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sions of this most eloquent man; his infirmities were daily growing upon him, and he died a few weeks afterwards, on the 15th of February, 1732, in the 70th year of his age. How grievous is the fate of exiles ! How still more grievous the party division which turns their talents against their country!

Even in his shroud Atterbury was not allowed to rest. His body being brought to England to be buried in Westminster Abbey, the government gave orders to seize and search his coffin. There was a great public outcry against the Ministers on this occasion, as though their animosity sought to pursue him beyond the grave; and undoubtedly none but the strongest reasons could excuse it. They had received intelligence of some private papers of the Jacobites to be sent over by what seemed so safe and unsuspected a method of conveyance.

This mystery they determined to unravel; and with the same view was Mr. Morice arrested and examined before the Privy Council.

Atterbury's own papers had been disposed of by his own care before his death. The most secret he had destroyed; for the others he had claimed protection as an Englishman from the English ambassador, Lord Waldegrave;' that a seal might be placed upon them, and that they might be safely delivered to his executors. Lord Waldegrave declined this delicate commission, alleging that Atterbury was no longer entitled to any rights as a British subject. The Bishop next applied to the French government, but his death intervening, the papers were sent to the Scots College at Paris, and the seal of office was affixed to them, Mr. Morice obtaining only such as related to family affairs.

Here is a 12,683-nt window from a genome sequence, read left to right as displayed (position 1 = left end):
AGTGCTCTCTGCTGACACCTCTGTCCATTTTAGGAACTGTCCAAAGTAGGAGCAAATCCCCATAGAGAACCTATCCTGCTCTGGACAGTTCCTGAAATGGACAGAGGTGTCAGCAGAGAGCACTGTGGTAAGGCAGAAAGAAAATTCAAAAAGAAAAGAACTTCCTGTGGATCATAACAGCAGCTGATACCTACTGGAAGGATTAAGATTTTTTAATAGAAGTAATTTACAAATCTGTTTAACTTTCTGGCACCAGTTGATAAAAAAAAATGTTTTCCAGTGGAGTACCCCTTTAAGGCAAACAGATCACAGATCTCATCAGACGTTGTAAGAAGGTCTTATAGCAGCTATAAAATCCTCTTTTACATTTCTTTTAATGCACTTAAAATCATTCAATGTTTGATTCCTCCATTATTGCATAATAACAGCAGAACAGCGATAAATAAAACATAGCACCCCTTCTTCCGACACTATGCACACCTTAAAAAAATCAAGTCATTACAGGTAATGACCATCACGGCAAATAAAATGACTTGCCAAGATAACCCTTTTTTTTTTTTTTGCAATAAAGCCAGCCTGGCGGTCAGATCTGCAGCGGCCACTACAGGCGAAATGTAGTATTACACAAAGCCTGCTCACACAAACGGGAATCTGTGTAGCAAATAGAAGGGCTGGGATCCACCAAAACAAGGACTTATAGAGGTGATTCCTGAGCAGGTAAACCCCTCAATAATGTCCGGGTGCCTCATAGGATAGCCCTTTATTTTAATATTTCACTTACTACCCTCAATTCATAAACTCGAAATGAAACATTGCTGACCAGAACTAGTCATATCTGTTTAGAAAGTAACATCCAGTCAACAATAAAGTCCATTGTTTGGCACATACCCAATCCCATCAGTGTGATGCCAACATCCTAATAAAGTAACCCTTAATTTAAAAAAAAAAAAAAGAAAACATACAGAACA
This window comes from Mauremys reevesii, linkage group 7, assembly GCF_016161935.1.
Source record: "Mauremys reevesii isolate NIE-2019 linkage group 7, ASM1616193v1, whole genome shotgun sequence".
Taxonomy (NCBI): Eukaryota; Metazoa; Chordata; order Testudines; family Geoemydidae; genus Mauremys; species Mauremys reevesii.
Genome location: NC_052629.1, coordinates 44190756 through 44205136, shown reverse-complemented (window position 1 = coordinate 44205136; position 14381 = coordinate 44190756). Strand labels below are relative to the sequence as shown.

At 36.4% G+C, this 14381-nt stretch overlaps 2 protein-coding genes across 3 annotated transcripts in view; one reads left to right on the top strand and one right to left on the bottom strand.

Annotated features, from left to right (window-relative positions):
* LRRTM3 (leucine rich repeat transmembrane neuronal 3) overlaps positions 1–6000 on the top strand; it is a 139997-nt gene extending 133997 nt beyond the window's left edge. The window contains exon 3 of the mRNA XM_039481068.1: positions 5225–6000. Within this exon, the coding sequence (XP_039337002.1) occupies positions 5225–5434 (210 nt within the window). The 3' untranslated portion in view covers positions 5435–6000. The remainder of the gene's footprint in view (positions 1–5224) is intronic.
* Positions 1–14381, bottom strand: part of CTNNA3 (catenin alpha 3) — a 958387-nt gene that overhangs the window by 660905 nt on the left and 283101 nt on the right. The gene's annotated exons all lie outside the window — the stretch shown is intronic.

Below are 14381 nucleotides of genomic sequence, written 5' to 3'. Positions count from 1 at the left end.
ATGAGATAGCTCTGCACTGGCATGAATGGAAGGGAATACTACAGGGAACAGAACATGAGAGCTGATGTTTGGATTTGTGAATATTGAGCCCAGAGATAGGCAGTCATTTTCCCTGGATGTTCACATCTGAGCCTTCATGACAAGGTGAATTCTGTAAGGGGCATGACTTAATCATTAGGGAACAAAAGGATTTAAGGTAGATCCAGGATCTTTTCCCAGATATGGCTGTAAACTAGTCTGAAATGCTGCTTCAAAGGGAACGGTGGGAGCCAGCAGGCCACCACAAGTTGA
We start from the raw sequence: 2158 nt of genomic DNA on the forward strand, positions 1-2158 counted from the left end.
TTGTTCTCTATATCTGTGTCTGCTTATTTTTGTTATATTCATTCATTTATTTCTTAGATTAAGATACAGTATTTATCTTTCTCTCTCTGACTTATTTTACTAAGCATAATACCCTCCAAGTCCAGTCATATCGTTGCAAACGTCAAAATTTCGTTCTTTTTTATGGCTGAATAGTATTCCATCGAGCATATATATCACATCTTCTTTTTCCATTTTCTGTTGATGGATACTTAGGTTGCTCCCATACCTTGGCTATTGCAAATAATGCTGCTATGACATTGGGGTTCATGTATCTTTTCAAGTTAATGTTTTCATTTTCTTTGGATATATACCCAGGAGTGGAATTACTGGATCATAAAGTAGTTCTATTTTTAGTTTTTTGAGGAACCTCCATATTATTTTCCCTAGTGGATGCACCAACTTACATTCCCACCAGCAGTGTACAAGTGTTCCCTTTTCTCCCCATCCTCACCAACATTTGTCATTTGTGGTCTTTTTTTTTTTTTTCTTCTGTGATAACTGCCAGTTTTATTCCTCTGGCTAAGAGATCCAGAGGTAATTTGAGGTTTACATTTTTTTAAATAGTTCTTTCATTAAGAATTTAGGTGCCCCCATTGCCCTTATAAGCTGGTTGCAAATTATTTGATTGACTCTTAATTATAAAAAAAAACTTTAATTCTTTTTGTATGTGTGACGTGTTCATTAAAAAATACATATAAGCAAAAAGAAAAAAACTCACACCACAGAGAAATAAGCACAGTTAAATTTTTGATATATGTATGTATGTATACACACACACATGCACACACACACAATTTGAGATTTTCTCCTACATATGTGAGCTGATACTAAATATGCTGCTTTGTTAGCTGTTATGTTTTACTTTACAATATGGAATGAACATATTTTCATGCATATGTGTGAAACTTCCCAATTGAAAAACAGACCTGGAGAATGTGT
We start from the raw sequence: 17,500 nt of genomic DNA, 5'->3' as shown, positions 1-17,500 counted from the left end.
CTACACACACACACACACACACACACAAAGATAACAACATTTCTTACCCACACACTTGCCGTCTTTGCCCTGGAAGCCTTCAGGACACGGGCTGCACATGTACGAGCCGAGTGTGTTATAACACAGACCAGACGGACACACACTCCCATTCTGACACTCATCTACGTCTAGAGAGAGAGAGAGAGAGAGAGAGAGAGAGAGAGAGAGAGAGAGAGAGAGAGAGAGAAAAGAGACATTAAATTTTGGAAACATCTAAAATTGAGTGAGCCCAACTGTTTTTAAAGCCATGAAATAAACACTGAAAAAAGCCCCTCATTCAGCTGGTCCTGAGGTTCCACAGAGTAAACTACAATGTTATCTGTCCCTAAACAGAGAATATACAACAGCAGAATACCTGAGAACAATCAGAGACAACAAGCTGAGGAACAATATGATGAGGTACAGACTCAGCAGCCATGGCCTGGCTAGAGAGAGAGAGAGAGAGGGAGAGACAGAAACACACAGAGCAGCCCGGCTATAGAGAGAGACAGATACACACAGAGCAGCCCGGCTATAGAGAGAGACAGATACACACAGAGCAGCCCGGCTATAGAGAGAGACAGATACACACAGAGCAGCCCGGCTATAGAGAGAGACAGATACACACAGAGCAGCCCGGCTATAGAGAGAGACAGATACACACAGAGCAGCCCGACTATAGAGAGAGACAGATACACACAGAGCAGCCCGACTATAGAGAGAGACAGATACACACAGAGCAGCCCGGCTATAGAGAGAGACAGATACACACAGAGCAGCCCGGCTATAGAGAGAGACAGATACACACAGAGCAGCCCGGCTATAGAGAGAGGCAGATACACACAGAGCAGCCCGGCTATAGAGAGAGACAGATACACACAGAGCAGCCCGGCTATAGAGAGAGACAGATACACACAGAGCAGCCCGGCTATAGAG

* Coxe, in his Narrative, speaks of smuggled brocades, not of papers. But the letter from the Under Secretary of State, which he produces as his authority, speaks only of papers, and says nothing of brocades. Mem. of Walpole, vol. i. p. 175., vol. ii

. p. 237. Boyer glides over this unpopular transaction (vol. xlii. p. 499.).

† Mr. Delafaye, Under Secretary of State, writes to Lord Waldegrave: : As to your Excellency's getting the scellé put to his effects

if your own seal would have done, and that you could " that means have had the fingering of his papers, one would 1 “done lim that favour.” (May 11.-1732.) A most delicate sense honour !

It may be observed, that the Government of George seems always to have possessed great facilities in either openly seizing or privately perusing the Jacobite correspondence. We have already seen how large a web of machinations was laid bare at Atterbury's trial. In 1728, Mr. Lockhart found that some articles of his most private letters to the Pretender were well known at the British Court, where, fortunately for himself, he had a steady friend; and on his expressing his astonishment, he was answered - “ What is proof against the money “ of Great Britain ?"* The testimony of Lord Chesterfield, as Secretary of State, is still more positive. The rebels, who have fled to France and elsewhere, “ think only of their public acts of rebellion, believing “ that the Government is not aware of their secret cabals “ and conspiracies, whereas, on the contrary, it is fully “ informed of them. It sees two-thirds of their letters;

they betray one another; and I have often had the

very same man's letters in my hand at once, some to “ try to make his peace at home, and others to the Pre

tender, to assure him that it was only a feigned recon“ ciliation that they might be the better able to serve “ him.... The spirit of rebellion seems to be rooted “ in these people; their faith is a Punic faith; clemency “ does not touch them, and the oaths which they take to “ Government do not bind them.” †